pork and beans revisited

Pork and Beans - 2Nearly two years ago, I had blogged about my newest and fastest growing succulent, Pork and Beans. These plants are known as Sedum or stonecrop plants. To date, this specific type of succulent remains my favourite of over the thirty types that I am currently growing. Its delicate leaves have fallen off over the years and have turned into several separate and flourishing plants of their own. I thought that I would share some additional information and care tips about the Pork and Beans succulent. Additional facts can be gained from the Balcony Container Gardening website.

Screen Shot 2016-02-15 at 11.35.39 AMIntro: The jelly bean plant, also called pork and beans, is an interesting succulent plant that displays jelly beanlike leaves. In the summertime its leaves change from green to bright red, and it bears yellow flowers in the springtime. This colorful succulent does best in hot, sunny apartment balcony gardens and will look best as a “ground cover” in plant containers underneath tall plants with a small footprint, such as a jade plant pruned to look like a tree. The jelly bean plant will also look stunning in a short, squat container set on a table or in a hanging window frame-like plant container.

Scientific Name: Sedum rubrotinctum

Plant Type: Succulent cactus

Light: Full sun

Water: Water the jelly bean plant more in the spring and summer, but still let it dry out in between waterings. Plant Sedum rubrotinctum in well-draining potting soil and never let it sit in water.

Zone: Zones 9 to 10

Temperature: This succulent plant does best in hotter conditions. Do not keep Sedum rubrotinctum outside in freezing temperatures. Take the jelly bean plant inside and display it in an indoor garden for the winter. Keep it by a western- or southern-facing window.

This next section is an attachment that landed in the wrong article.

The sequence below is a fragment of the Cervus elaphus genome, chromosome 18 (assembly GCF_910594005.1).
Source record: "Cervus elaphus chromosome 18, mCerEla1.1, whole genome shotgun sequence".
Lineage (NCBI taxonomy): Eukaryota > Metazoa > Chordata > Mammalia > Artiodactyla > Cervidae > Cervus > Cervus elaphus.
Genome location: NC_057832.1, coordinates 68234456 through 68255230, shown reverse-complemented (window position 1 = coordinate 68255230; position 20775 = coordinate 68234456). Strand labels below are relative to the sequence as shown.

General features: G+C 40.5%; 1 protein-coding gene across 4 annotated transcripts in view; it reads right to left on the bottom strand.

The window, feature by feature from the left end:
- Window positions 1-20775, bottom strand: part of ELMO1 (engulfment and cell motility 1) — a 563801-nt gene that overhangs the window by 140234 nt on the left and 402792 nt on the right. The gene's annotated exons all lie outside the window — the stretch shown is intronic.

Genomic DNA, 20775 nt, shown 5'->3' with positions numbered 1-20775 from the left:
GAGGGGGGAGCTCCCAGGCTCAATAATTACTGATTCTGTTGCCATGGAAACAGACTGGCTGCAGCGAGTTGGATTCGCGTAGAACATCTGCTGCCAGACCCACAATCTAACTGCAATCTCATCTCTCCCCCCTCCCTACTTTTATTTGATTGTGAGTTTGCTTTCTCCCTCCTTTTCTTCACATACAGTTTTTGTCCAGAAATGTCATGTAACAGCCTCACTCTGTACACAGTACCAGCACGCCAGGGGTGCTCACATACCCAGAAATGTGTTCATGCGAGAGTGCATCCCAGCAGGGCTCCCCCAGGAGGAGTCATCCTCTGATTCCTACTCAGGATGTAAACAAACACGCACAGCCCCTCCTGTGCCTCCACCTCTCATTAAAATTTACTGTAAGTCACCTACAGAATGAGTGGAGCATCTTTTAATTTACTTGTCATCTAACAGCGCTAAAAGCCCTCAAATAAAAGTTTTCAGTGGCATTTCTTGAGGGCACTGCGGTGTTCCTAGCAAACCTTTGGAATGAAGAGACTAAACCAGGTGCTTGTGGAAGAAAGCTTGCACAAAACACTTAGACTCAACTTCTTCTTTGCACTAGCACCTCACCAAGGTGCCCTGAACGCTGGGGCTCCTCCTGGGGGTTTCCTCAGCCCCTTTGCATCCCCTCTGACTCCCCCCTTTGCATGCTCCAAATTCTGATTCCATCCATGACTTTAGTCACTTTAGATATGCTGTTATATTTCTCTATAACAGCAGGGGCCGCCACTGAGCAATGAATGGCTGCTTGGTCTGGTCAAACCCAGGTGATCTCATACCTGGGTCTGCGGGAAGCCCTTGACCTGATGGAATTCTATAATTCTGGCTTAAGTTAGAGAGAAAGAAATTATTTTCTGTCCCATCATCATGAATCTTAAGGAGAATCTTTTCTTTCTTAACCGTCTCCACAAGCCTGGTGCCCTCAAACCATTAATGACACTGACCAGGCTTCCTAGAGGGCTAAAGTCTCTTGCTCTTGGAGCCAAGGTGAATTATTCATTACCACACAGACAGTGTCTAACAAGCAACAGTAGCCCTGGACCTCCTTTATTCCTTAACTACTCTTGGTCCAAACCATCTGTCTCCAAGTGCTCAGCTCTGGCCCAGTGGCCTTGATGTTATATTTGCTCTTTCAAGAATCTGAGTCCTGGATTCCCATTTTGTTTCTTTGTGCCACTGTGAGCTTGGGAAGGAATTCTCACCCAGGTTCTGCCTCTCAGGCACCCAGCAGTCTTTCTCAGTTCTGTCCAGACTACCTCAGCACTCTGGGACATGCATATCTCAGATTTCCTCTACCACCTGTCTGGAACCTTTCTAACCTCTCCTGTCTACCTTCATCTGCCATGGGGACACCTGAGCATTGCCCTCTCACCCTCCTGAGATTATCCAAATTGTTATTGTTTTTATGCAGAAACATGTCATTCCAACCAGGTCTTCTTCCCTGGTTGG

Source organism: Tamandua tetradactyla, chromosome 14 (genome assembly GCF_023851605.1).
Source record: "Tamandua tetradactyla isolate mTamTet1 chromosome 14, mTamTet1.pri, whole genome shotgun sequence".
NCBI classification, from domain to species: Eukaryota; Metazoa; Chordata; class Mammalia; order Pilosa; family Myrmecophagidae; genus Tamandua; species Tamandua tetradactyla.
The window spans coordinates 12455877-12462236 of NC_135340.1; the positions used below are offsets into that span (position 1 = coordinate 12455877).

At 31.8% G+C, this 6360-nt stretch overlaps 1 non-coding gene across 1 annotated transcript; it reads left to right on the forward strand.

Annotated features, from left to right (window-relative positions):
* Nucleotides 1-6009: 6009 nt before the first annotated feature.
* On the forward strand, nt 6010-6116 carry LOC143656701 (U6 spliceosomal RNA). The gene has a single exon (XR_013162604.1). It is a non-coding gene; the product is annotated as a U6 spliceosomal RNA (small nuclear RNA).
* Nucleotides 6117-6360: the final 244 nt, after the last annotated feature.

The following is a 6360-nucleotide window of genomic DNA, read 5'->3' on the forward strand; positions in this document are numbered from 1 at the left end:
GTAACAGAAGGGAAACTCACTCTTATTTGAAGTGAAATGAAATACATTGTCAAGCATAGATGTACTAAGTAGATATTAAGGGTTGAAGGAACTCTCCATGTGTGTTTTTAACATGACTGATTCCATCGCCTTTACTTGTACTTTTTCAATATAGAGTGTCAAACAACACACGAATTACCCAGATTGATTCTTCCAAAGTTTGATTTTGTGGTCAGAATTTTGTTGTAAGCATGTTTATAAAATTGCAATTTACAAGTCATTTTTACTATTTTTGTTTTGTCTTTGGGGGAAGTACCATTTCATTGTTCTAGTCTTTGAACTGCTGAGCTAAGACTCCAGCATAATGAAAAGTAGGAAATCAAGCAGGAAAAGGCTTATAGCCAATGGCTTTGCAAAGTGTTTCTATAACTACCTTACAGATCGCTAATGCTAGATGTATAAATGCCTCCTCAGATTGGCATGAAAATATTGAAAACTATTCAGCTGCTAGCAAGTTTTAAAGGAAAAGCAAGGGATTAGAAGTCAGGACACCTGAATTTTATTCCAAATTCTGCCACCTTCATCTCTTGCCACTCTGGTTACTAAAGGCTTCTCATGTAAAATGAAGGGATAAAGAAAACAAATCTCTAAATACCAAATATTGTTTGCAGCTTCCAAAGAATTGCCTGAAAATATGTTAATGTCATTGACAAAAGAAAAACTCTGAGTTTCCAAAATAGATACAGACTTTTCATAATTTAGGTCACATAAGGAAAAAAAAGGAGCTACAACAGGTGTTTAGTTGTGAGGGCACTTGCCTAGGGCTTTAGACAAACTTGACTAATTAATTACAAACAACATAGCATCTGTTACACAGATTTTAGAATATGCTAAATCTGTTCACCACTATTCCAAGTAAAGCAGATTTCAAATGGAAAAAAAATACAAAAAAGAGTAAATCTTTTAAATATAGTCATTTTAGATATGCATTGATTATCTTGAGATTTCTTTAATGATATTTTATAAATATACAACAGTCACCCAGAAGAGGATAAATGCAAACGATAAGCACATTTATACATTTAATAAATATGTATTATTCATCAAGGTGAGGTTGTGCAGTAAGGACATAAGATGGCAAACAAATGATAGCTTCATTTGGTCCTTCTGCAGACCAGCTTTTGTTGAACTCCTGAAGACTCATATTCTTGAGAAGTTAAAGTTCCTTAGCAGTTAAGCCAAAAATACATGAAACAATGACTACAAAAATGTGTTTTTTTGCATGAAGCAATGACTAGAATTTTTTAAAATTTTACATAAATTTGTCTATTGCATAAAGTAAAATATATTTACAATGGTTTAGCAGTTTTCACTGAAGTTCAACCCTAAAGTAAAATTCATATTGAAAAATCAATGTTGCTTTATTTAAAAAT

Fertilizer: Fertilize in the spring and summer once a month with a cactus and succulent fertilizer.

Pests and Diseases: No insect pests or diseases are known to severely attack this plant.

Propagation: Propagate the jelly bean plant by taking cuttings. Cut off leaves from the stem, let them dry, and then place the cutting into the soil. Keep the potting soil moist until the cutting begins to grow.

Misc. Info: Be careful when touching this succulent plant, as it can irritate some people’s skin. Also make sure that no pets or children eat this plant. Jelly bean plant leaves are delicate and can fall off easily.



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  1. That is certainly one quirky-looking plant. I just wish they were real jelly beans. I’d also like an ice cream tree and a doughnut bush.

    • Hahaha! That’s quite the imagination.

      Hmm, in that case, my vote is for a pizza tree. I would grow and propagate the hell out of that!


      • A pizza tree sounds great, apart from dropping all those anchovies in the fall, of course.

  • Welcome, friends! My name is Emory. I am a wife, mother of two (one earthside and one with the angels), and an animal rescuer. This is our life on the Canadian prairies.
    email: helloscarlettblog@outlook.com

  • Man, did Remy and I have a standoff this morning. All because she didn’t want to wear socks with her boots. She threw a massive tantrum, and I yelled at her. Afterwards, we went for our walk and everything was back to normal. That is, aside from her puffy eyes and tear-stained face. My poor girl. Parenting can be so hard sometimes. Thank goodness for children being so resilient. 
That disaster behind me is nearly gone. We’re currently installing the last of our kitchen shelves, and our new sink arrived this morning. I’m excited to have a less cluttered spare room!
Have a wonderful week, everyone. This room has not yet been touched by us. It is our master bedroom. Everything about it (aside from our furniture) is exactly the same as when we purchased our home. I think that if we do list in the near future, it will be the only room in our house that we did not renovate. Part of me wants to stay just to finish it. A small part.
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